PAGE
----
A powerful magnitude-7.8 earthquake has struck New Zealand's South Island, killing at least two people.
The quake hit just after midnight on Monday (11:02 GMT on Sunday), north-east of Christchurch.
It was felt as far afield as the capital Wellington on the North Island, 120 miles (200km) away.
A tsunami arrived about two hours later. Officials warned everyone along the eastern coast to head inland or for higher ground.
Police said one person died in the town of Kaikoura on the eastern coast, which has been cut off by road and where electric power is out and phones are down.
Another died in Mount Lyford, a ski resort nearby. It is not yet clear how they were killed.
A gauge at Kaikoura, 181 km (112 miles) north of Christchurch, measured a wave of 2.5m (8ft 2ins) in the early hours of the morning, according to Weatherwatch.co.nz.
At one point, the ministry of civil defence suggested tsunami waves as tall as five metres could hit the eastern coast.
But just after 08:00 local time (19:00 GMT), the warning was scaled back to a "marine and beach threat" with waves of just one metre along a small stretch of coast.
Aftershocks continued throughout Monday morning. Many schools and offices stayed closed while engineers checked the buildings, and ferries and trains were cancelled.
Speaking to reporters in the capital Wellington on Monday, Prime Minister John Key said there had been very little communication from the most affected areas, like Kaikoura and Culverden.
"We don't have any indications at the moment to believe [the death toll] will rise, but we can't rule that out," Mr Key said, adding that a military helicopter was being dispatched to Kaikoura.
Aerial images show tunnels along the coastal highway close to Kaikoura, a popular tourist destination, covered by a landslide. Other pictures of the devastated area show at least one collapsed home.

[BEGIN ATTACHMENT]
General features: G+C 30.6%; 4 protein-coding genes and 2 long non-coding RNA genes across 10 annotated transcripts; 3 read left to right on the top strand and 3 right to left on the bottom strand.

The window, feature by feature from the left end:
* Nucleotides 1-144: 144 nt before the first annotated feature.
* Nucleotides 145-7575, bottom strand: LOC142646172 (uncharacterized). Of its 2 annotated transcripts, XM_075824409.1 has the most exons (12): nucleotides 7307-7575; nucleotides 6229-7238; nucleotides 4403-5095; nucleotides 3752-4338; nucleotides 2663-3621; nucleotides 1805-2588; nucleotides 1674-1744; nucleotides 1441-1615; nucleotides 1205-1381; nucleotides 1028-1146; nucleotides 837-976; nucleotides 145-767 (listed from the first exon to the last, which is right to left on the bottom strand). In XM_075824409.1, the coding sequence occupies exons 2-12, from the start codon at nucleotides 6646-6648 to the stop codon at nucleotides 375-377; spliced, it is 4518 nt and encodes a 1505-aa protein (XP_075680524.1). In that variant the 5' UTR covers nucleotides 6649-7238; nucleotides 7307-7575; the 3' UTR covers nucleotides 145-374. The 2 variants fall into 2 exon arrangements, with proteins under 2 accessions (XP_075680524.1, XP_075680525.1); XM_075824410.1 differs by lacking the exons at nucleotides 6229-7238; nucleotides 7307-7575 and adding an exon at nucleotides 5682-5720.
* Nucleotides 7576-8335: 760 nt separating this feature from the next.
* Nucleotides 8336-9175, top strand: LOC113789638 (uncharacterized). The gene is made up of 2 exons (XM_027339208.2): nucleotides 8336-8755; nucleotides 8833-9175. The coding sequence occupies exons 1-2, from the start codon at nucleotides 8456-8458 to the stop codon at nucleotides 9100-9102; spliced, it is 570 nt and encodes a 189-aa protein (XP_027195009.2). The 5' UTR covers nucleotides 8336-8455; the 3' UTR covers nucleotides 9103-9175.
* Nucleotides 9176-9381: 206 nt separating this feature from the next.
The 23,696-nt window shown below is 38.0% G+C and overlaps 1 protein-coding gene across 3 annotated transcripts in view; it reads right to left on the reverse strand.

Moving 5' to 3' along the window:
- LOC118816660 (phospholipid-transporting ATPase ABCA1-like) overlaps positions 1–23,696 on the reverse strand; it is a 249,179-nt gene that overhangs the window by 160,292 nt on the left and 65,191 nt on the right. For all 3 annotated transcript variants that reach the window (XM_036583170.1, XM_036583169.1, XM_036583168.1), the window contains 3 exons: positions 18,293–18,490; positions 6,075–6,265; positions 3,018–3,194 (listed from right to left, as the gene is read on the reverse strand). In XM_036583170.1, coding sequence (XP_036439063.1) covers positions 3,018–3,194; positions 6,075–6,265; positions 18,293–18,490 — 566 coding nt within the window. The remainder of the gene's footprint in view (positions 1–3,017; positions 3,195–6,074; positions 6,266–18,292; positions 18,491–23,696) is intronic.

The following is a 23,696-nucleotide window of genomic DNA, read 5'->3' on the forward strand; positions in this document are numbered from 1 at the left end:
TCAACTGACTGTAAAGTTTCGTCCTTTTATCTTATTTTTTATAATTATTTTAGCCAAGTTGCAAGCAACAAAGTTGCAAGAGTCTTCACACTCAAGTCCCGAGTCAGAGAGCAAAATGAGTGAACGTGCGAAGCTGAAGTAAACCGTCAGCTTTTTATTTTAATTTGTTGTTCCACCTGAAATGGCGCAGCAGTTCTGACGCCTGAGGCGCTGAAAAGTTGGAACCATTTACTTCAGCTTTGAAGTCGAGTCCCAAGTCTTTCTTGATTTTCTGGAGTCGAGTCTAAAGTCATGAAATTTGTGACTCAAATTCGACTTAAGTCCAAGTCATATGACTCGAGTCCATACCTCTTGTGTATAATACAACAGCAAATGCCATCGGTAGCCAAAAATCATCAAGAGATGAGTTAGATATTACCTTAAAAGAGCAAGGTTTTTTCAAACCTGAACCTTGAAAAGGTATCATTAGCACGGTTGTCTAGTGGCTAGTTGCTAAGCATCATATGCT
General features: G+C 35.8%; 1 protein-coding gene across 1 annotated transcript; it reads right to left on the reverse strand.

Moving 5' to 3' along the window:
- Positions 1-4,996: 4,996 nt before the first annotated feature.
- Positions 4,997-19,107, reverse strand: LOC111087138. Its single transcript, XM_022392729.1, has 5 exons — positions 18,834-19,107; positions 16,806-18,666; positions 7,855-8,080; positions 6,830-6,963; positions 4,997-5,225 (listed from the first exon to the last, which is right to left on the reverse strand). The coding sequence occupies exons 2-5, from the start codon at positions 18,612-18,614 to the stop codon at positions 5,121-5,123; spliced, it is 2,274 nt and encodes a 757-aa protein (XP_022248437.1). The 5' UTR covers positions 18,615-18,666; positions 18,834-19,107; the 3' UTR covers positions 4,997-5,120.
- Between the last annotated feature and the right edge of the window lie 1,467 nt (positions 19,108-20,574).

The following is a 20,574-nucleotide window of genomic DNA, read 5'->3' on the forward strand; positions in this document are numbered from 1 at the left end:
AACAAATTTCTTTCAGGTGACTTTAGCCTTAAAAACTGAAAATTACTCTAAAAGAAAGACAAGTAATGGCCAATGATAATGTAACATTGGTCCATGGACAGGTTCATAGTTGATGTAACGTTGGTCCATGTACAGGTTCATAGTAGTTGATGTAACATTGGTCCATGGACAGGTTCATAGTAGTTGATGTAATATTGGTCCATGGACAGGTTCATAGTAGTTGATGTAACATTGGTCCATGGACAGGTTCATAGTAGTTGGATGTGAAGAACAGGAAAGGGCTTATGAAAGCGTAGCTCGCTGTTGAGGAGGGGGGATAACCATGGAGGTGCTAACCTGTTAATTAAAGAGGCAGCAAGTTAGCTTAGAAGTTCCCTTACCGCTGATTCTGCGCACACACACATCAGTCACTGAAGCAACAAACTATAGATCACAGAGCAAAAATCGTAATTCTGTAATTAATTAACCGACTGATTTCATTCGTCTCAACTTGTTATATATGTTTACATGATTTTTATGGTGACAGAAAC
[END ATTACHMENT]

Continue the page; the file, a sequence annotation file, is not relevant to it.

New Zealanders are used to earthquakes. The country lies on the notorious Ring of Fire, the line of frequent quakes and volcanic eruptions that circles virtually the entire Pacific rim.
Christchurch is still recovering from a 2011 earthquake that killed 185 people and destroyed the city centre.
A resident of Christchurch said the tremor lasted a "long" time.
"We were asleep and woken to the house shaking, it kept going and going and felt like it was going to build up," she told AFP news agency.
On Twitter, Hayley Colgan described it as "the most terrifying earthquake I think I've felt in my 23 years in New Zealand".
A magnitude-7.1 quake struck 169km (105 miles) north-east of Gisborne on the North Island in September, sparking a tsunami warning. It caused some damage to property, but no injuries.
Are you in New Zealand? Email firstname.lastname@example.org with your experience of the earthquake.
Please include a contact number if you are willing to speak to a BBC journalist. You can also contact us in the following ways: